While some historical sites claim that Soter was the one that formally enforced the change of Passover from the 14th of Nisan to the Sunday after it, there is no primary historical evidence that I have seen that truly supports it. And like most of the early bishops of Rome, almost nothing is truly known about him.

Here is something else Eusebius records:

In the eighth year of the above-mentioned reign Soter succeeded Anicetus as bishop of the church of Rome, after the latter had held office eleven years in all. (Eusebius. Church History IV, Chapter 19, Verse 1)

Hegesippus reported:

3. And when I had come to Rome I remained there until Anicetus, whose deacon was Eleutherus. And Anicetus was succeeded by Soter, and he by Eleutherus. (Eusebius. Church History IV, Chapter 22, Verse 3)

Soter was around when Valentius was:

1. In the same reign, as heresies were abounding in the region between the rivers, a certain Bardesanes, a most able man and a most skillful disputant in the Syriac tongue, having composed dialogues against Marcion's followers and against certain others who were authors of various opinions, committed them to writing in his own language, together with many other works. His pupils, of whom he had very many (for he was a powerful defender of the faith), translated these productions from the Syriac into Greek. 2. Among them there is also his most able dialogue On Fate, addressed to Antoninus, and other works which they say he wrote on occasion of the persecution which arose at that time. 3. He indeed was at first a follower of Valentinus, but afterward, having rejected his teaching and having refuted most of his fictions, he fancied that he had come over to the more correct opinion. Nevertheless he did not entirely wash off the filth of the old heresy. About this time also Soter, bishop of the Church of Rome, departed this life. (Eusebius. Church History IV, Chapter 30, Verses 1-3)

Soter should have stood against Valentinus but there does not seem to be evidence that he did.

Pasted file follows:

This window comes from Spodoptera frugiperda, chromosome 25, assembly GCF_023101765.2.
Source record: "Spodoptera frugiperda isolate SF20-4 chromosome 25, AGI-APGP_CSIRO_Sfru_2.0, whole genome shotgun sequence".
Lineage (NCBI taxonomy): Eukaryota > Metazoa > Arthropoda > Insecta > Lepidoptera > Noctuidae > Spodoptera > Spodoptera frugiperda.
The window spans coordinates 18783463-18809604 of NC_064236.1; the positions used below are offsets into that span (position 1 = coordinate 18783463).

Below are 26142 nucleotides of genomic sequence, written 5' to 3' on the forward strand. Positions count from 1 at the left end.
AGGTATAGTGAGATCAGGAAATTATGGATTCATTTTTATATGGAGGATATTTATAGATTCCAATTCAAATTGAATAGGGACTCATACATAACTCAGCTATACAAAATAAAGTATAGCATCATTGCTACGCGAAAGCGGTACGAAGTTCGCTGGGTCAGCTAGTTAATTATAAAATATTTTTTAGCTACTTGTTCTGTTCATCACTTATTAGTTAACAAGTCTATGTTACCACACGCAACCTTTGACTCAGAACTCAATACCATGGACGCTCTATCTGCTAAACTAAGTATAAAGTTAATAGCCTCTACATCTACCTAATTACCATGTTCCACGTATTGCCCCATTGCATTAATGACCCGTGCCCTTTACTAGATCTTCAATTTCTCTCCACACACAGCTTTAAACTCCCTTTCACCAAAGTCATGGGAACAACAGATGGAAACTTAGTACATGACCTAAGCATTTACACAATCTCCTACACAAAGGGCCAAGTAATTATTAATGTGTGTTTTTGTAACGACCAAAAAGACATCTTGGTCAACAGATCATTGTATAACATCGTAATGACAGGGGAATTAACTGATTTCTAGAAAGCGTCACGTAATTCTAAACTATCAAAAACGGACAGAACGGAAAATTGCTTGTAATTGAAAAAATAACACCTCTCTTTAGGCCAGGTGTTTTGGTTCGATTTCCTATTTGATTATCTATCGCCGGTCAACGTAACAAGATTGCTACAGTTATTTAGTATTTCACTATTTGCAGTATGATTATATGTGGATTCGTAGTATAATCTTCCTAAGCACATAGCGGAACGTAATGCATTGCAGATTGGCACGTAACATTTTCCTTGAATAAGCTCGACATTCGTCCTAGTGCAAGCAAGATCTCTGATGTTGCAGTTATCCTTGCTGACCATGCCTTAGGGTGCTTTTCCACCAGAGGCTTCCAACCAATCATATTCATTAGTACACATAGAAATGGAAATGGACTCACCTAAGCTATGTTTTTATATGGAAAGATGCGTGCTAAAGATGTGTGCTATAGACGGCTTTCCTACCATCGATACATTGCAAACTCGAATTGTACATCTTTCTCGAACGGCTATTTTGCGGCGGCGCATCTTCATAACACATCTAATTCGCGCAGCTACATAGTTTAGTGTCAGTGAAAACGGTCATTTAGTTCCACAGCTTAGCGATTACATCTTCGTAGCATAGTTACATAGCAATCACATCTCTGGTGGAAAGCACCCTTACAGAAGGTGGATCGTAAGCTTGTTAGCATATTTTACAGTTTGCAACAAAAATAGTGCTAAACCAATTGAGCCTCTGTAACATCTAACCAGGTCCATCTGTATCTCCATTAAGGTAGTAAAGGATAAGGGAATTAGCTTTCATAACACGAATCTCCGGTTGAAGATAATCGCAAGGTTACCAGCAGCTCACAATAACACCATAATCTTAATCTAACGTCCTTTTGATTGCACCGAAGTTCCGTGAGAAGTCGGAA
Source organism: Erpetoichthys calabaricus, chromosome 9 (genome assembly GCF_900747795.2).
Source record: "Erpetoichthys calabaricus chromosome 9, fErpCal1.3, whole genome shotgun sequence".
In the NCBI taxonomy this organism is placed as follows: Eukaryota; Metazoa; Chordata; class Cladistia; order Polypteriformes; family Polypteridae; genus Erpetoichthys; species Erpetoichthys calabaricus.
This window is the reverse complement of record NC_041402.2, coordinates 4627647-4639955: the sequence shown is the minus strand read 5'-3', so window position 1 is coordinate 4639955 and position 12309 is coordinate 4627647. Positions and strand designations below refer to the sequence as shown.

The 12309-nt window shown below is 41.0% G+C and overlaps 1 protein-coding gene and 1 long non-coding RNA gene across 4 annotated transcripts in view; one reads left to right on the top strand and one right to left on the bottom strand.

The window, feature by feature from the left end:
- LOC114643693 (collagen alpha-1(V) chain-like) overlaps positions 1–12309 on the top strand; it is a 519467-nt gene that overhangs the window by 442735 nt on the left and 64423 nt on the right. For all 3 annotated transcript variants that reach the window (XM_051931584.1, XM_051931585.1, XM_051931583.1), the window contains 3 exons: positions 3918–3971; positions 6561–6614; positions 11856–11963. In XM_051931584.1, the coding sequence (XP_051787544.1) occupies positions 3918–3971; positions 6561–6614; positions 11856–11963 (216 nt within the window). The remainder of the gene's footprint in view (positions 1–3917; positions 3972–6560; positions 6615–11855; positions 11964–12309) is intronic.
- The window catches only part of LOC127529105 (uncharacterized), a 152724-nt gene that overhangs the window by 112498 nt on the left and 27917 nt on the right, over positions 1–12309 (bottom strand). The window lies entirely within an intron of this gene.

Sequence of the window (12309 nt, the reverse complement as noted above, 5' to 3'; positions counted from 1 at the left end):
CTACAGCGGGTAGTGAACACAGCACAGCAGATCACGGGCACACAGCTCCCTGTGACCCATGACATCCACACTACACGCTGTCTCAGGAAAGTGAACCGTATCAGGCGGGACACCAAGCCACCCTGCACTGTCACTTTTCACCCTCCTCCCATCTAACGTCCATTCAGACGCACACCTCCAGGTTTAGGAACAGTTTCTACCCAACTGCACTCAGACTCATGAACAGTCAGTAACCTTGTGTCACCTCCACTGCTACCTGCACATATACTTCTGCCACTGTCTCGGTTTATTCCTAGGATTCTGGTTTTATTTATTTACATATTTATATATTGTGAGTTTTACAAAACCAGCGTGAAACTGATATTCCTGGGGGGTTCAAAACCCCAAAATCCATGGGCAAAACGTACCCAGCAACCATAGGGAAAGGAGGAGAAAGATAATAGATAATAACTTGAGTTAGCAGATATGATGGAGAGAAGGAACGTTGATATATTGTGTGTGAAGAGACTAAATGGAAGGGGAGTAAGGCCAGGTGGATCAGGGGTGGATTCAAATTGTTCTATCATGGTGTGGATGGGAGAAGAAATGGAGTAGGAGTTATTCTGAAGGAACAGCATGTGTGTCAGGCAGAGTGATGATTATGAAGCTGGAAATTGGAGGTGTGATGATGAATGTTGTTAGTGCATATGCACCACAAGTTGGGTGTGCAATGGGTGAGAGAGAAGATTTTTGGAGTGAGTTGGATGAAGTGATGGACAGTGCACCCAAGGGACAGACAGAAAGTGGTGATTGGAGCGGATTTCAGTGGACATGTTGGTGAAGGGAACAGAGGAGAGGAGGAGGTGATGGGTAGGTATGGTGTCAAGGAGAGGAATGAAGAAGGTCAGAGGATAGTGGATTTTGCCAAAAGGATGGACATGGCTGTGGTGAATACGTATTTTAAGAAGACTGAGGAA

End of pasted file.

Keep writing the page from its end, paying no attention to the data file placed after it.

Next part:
Was He A Pope?

Technically, Soter was not a pope. The Catholic leaders in Rome did not take that title until after Siricius of the late fourth century.

Was Soter Peter's Spiritual Successor?

While I believe that the records of early church history show that Polycarp of Smyrna was the true and most influential leader of the Church of God after the last apostle (John) died, most who claim to be Roman Catholic believe that Linus, then eventually Soter, was the actual successor. Conclusions tend to depends on how one views tradition and the Bible. As well as historical facts (please see the article titled Apostolic Succession). The truth points to Soter not possibly being Peter's true spiritual successor.


There was a Roman Catholic bishop named Soter.

There is no evidence that he ever overturned tradition to favor the Bible, and if he enforced a Sunday Passover, he took the opposite stand. Because of certain heresies that began to be in the church of Rome, that suggest he held a non-biblical view of Christianity. That is not acceptable to those of us in the Church of God, but does seem to be sufficient for those who accept that and other unbiblical doctrines.

Back to early Christianity page                   Previous is Anicetus                                                 Next is Eleutherius

Thiel B., Ph.D. Soter of Rome. (c) 2006/2007/2012/2016 0423

Back to COGwriter Home page